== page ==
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Patient Confidentiality

Mr. Gibb: To ask the Secretary of State for Health what access (a) civil servants outside the national health service and (b) Ministers have to the private medical records of individuals. [31317]

Ms Blears: Neither Ministers nor civil servants outside of the national health service have access to the private medical records of individuals. Disclosures of information contained in medical records to Ministers and civil servants must comply with data protection, common law and human rights requirements.

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Private Finance Initiative

Lynne Jones: To ask the Secretary of State for Health, pursuant to the answer of 26 June 2001 to the hon. Member for Chesterfield (Paul Holmes), Official Report, column 69W, what recent studies his Department has commissioned, undertaken and reviewed concerning the use of private finance within the national health service; and whether these demonstrate that the private finance option is better value for money when compared to the publicly funded alternative. [31458]

Mr. Hutton: The Department internally reviews all private finance initiative projects through the business case approval system as laid out in the Department's capital investment manual. To be approved, the business case must demonstrate that, overall, the private finance option is value for money when compared to the publicly funded alternative, the public sector comparator, and that it provides improved facilities for the national health service. NHS trusts are required to monitor performance throughout the lifetime of the PFI contract.

Because of PFI, eight major new hospitals have opened and another 15 are under construction, representing capital investment in the NHS of over £2 billion.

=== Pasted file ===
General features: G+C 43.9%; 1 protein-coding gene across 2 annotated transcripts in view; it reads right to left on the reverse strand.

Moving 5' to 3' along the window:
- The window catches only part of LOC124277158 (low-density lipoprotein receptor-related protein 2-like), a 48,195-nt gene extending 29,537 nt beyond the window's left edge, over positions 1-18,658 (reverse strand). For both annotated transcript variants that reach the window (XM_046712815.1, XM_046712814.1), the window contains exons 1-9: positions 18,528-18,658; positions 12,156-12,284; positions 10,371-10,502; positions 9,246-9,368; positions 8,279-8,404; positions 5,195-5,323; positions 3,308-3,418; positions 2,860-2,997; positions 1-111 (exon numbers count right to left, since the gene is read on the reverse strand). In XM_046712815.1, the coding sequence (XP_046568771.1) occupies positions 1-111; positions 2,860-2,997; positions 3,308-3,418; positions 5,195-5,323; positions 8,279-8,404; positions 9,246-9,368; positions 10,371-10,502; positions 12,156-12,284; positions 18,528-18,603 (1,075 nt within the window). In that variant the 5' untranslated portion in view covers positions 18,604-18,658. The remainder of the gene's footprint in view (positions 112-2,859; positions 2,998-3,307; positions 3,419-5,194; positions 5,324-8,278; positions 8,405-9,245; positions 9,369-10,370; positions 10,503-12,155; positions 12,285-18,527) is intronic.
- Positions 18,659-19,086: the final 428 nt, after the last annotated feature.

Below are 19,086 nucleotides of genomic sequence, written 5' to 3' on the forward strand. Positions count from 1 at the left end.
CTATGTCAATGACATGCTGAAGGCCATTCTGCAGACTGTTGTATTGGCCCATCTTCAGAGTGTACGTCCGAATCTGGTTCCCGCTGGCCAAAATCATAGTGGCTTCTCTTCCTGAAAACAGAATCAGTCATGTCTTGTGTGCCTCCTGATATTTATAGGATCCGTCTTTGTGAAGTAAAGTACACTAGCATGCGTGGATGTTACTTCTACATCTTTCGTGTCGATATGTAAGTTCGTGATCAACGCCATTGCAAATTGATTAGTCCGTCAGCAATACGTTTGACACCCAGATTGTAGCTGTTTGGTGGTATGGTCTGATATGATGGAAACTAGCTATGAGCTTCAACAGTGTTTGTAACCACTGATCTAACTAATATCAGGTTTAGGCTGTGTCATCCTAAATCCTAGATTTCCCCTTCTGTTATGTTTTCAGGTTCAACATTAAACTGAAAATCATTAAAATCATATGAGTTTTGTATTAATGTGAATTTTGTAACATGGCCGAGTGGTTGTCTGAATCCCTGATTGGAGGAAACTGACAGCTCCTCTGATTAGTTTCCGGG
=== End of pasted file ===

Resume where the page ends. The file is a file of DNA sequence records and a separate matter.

The Department has commissioned no external studies into the use of PFI in the NHS.

GP Prescribing Budget

Andy Burnham: To ask the Secretary of State for Health which health authorities have advised general practitioners to suspend temporarily the prescribing of statins in order to reduce the expected overspend on the general practitioners prescribing budget. [31108]

Ms Blears [holding answer 29 January 2002]: We are not aware of any health authorities offering such advice to their general practitioners. GPs should continue to prescribe medicines considered appropriate to meet the clinical needs of patients.


Mr. Greg Knight: To ask the Secretary of State for Health which NHS hospitals in England and Wales use (a) Cidex and (b) Gluteraldehyde as a disinfecting agent; what assessment he has made of the safety implications for staff and patients of its continued use; and if he will make a statement. [30879]

Yvette Cooper [holding answer 29 January 2002]: It is common practice within national health service hospitals to use chemicals to disinfect medical devices such as flexible endoscopes, and some surgical instruments where the device cannot be decontaminated by conventional methods which employ steam at high temperature. The most common chemical used is Gluteraldehyde, of which Cidex is a brand name. Information on which chemicals are used at individual hospitals in England is not collected centrally.

Gluteraldehyde falls under the Control of Substances Hazardous to Health (COSHH) Regulations and is subject to strict control and continuous monitoring at local level. An annual risk assessment is required of how this substance is being used in the clinical setting. Where operating procedures suggest that exposure risk from inhalation is high, there is a requirement under the Health and Safety at Work Act to undertake environmental

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monitoring of the area. Monitoring is carried out by a qualified person with immediate corrective action being taken where necessary. This is included in the Controls Assurance Standards.